Start where you are. Use what you have. Do what you can.If you are getting down on yourself because of your weight, STOP it right now.
It's not productive and, in the long run, will likely sabotage your weight-loss and healthy life-style plan.
Your weight has little to do with what's between your ears and in your heart.
Your weight is what it is, nothing more. Never mind what other people and Madison Avenue say about what someone should weigh.
Just vow to start where you are now, without negative judgments about your weight.
So begin your plan (whatever it is) with a good attitude and good feelings about yourself. Don't begin it as an angry person about to kill bear.
Instead, take stock of what's right in your life by making a list of your blessings: children, spouse, career, friends, etc.
You see, in the past, I would "go on a diet" with negative feelings, gritted teeth, and a lot of anger at myself, always the same question, "How could I let myself go like this?" And then I would think about how I could punish myself by going on a strict, and often starvation, diet. Just as you should not reward yourself with food, nor should you punish yourself with it either.
This time around, my attitude was different, more upbeat, and it has made all the difference in the world. In September 2010, I started my program on a high note. I had just come back to the States from Macedonia, still riding the high of having been granted a Fulbright and having had a wonderful year abroad.
Okay, so I was fat, but I was feeling pretty well overall (other than my one health scare), and my legs were strong from all the walking I did during my time in Skopje, so the time was right to make some positive changes by starting to eat healthier and lose a significant amount of weight, but slowly and steadily. This would be no sprint.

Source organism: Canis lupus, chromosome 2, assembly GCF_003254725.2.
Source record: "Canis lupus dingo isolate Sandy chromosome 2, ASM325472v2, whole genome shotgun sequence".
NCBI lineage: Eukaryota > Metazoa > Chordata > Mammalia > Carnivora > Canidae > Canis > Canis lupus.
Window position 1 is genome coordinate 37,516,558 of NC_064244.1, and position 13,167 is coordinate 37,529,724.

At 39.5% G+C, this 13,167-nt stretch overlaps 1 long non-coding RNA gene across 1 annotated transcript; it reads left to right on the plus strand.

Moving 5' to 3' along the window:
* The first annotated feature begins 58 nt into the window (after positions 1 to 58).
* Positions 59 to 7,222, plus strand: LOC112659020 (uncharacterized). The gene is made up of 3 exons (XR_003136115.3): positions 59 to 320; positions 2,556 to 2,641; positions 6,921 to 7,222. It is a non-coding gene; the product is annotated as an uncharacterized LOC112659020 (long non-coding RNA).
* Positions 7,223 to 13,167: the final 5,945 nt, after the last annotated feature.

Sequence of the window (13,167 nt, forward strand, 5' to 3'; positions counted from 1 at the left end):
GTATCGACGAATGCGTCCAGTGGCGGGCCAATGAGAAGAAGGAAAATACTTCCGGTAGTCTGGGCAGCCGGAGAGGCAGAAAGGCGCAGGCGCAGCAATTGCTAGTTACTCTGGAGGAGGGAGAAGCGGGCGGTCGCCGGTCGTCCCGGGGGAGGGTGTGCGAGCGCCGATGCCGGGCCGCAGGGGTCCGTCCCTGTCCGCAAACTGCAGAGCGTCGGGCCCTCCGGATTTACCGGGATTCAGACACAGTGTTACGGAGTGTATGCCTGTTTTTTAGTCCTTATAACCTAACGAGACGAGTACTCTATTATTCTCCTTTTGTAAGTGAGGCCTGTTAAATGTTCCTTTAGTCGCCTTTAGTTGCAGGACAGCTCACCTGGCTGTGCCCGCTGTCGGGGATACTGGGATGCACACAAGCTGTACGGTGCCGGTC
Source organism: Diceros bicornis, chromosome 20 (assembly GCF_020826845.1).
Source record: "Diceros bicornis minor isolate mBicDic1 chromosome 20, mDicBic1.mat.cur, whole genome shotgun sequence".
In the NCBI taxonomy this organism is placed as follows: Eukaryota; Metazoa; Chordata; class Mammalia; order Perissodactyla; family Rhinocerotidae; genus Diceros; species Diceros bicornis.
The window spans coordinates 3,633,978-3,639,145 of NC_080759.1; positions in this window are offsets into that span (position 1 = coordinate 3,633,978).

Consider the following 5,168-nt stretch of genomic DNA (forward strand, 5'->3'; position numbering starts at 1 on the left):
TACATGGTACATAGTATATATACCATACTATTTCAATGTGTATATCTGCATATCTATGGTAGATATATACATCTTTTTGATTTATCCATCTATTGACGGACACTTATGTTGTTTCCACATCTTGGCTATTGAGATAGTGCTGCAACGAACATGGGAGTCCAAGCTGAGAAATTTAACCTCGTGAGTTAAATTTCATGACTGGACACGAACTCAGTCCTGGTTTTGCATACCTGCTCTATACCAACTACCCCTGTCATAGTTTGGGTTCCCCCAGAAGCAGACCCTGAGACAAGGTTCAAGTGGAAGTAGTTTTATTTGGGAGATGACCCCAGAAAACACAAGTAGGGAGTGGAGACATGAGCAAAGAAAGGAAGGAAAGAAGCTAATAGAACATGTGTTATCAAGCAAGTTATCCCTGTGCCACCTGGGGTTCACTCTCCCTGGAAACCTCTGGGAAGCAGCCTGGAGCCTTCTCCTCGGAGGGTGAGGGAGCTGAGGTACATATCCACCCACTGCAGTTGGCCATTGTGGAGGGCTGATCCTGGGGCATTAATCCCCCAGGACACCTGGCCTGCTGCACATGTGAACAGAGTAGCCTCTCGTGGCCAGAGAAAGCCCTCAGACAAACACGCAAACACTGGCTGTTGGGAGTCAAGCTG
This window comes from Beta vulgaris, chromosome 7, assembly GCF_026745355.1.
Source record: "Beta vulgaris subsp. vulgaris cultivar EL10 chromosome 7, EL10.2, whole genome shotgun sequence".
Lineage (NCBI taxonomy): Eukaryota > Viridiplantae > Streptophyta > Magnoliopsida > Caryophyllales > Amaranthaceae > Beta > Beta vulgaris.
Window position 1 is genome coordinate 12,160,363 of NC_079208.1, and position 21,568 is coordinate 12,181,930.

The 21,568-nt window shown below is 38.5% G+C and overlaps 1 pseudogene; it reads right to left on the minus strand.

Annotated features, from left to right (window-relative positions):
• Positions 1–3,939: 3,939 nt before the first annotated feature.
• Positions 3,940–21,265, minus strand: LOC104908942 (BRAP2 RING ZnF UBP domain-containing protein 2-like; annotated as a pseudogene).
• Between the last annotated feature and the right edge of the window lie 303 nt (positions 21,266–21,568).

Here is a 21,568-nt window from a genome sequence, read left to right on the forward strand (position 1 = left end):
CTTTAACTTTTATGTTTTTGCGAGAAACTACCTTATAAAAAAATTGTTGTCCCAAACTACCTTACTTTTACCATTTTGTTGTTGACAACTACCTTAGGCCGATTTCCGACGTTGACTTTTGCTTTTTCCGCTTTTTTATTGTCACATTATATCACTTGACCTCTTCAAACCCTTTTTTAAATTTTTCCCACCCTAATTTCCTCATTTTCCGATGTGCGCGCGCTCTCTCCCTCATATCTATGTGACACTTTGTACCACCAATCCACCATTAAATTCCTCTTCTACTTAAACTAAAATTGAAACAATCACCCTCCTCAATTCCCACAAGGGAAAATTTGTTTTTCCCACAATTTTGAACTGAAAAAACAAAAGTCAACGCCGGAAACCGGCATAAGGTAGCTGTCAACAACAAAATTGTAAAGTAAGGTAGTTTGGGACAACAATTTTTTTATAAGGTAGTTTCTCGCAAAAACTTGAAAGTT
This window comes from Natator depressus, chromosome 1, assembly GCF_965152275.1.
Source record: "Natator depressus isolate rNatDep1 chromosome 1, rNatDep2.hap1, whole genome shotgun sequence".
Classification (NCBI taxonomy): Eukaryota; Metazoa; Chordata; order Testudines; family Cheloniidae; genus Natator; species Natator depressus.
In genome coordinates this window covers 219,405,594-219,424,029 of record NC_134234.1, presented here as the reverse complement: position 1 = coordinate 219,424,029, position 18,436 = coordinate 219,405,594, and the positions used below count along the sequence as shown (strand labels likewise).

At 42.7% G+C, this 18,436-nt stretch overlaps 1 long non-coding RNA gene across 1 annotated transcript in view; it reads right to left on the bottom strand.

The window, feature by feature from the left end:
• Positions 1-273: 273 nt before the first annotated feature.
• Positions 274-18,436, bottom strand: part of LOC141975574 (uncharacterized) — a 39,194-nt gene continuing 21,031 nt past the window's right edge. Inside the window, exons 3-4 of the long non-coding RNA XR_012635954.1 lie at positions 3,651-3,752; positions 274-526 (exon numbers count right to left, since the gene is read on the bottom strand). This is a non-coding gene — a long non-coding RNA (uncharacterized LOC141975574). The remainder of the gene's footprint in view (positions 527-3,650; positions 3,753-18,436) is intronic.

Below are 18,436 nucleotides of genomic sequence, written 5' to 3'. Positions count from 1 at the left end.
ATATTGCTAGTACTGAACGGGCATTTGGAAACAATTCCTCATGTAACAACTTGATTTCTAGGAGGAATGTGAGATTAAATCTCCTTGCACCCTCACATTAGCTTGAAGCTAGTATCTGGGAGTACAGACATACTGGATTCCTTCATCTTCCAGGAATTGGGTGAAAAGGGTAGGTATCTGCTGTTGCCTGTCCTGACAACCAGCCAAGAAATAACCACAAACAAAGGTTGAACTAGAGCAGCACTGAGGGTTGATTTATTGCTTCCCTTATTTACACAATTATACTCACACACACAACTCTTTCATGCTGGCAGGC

I wouldn't worry about how fast I would lose, but focus instead on the quality of my new program: to eat healthy and well--without going hungry.
So far, so good. If I'm hungry, I eat, but first I make sure that I am hungry, not just thirsty or "hungry for" something specific. If I have an urge to eat for emotional reasons, then I try to work through it. It's not always easy--last week, I experienced a rough patch and was tempted to binge, but I managed to avoid it.
I just take it day by day and try to stick to my plan as best I can and still enjoy good food and eat out about once a week.
Another thing: I have noticed that some people who when they reach goal weight become judgmental of others who are still overweight, which saddens me tremendously. I don't understand where such pettiness comes from. Those of us who have battled weight (and, presumably, won) should never forget that we all started out overweight and experienced the same kind of prejudice and cruelty. We should show by example, not by rude comments; Fat people already know that they're fat, so our "insightful" opinions are not really welcome.
We'll never hear this kind of feedback: "Oh, thanks for letting me know how fat I am. I just wasn't aware of it, and what was I thinking, allowing myself go like this? I'll go on a diet right away."
In short, when interacting with others and offering advice, never forget where you were.
If you feel that you are starting at rock bottom and not ready to initiate changes in your life, then you may want to see a therapist, one who specializes in helping overweight people to work on self-esteem issues and then their eating behaviors. If you can, find someone who has shared your weight and emotional struggles and has learned how to manage them (we never really conquer them).
Going to a slender therapist who has never seen a fat day is a bit like going to a never-married person for marriage counseling. Such therapist might have all the right training but can never really share your experience. Just my opinion.
Perhaps the most important thing: connect with a therapist with whom you feel a good chemistry.
Wherever you are in your life journey, I wish you best wishes.